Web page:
Young children from low-income families often miss out on opportunities to prepare for school through things like reading to a child regularly from birth to attending free programs at local libraries and schools.
The absence of such early-learning experiences can leave a child struggling to catch up for years, advocates said, adding even higher costs to schools and social welfare agencies.
“The time of silence is gone. These kids are all of our kids,” Kelsey Bush, the county’s youth coordinator, said. “The better they do in the beginning, the better they will do societally.”
The St. Mary’s County Early Childhood Advisory Council wrote in a grant proposal to the Maryland State Department of Education that it would develop a plan to pull together agencies and resources that help preschool-aged children, specifically targeting families with low incomes.
The council was recently awarded the $29,900 Race to the Top — Early Learning Challenge grant, which will assist in its efforts to make sure children are ready for school.
Last fall 82 percent of children from low-income families entering kindergarten in St. Mary’s were found to be “fully ready” for school, according to state data. This is 10 percentage points lower than students from mid- to high-income families.
“Basically, we’re to address the school readiness gap of children from low-income families,” said Siobhan Warsinske, executive director of the Promise Resource Center, which provides education and resources to child-care providers, parents and others in Southern Maryland.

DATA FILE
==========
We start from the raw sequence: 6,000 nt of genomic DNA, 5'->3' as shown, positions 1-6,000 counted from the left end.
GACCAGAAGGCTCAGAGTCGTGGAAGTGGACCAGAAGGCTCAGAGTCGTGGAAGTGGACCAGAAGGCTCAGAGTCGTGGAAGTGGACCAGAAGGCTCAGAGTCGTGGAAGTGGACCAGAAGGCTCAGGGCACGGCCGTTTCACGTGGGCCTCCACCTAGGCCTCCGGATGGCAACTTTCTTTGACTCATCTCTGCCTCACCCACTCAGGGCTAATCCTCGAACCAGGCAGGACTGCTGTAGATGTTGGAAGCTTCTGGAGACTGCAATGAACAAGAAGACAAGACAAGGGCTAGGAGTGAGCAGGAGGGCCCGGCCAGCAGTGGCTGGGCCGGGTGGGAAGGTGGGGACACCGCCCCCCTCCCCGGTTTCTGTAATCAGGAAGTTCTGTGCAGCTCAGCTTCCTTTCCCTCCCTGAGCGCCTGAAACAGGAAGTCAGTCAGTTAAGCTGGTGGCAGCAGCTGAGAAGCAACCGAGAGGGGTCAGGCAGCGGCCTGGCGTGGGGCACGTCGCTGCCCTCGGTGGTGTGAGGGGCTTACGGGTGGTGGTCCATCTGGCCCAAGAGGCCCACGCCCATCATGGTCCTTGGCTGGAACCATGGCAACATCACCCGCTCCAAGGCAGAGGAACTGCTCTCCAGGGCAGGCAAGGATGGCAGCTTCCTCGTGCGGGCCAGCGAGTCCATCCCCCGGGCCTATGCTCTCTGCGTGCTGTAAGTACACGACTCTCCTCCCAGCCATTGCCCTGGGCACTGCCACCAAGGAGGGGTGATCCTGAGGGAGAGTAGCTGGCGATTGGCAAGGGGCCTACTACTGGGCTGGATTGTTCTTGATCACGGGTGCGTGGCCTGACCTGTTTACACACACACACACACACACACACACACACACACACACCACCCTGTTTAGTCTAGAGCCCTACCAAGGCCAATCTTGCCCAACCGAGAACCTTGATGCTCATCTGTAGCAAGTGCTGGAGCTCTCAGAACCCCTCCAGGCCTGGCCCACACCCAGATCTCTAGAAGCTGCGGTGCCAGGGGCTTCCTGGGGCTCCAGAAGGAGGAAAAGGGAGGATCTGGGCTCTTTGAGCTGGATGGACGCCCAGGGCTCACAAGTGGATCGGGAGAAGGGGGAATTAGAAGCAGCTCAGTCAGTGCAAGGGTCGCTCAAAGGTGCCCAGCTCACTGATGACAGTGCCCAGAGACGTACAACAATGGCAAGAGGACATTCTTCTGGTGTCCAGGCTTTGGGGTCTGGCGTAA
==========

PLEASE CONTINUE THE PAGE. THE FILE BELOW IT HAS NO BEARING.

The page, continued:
The early childhood council is made up of about three dozen representatives from agencies in the county, including social services, the public library, St. Mary’s public schools, child care providers and others.
Warsinske said the goal is to give parents of young children access to information, materials, programs and other resources that can help them succeed once they get to school.
The center aims to promote “things to help parents understand they are their children’s first teacher,” Warsinske said.
Kathleen Reif, director of St. Mary’s public libraries and a member of the early childhood council, said the council tallied in-kind costs of more than $63,000 that will go into the outreach effort along with the grant money, and is looking to reach low-income families with young children every way it can.
“We recognize most folks live on their mobile phone these days,” Reif said. One goal is to link the many groups and programs in St. Mary’s on a website, complete with a calendar of events focused on things to do with young children, to help parents see all of what’s available.
“We’re looking at things that already exist,” like social media websites, parent cafes, moms clubs and learning fairs, Warsinske said.
The group will also reach out to pediatricians with the hope that the doctors will come on board with the plan and reach out to families, she said.
The group plans to bring in a speaker to talk to council members and others about what its like to live in poverty today.
“What we see as priorities might not be a priority for a person impoverished,” Bush said.
Mitch Watney, pastor of Good Samaritan Lutheran Church in Lexington Park, said he and others on the council will help train volunteers in a mentor program, who will spread the word door-to-door in certain neighborhoods about what help is available to families.
“We’re neighbors with this whole community,” Watney said.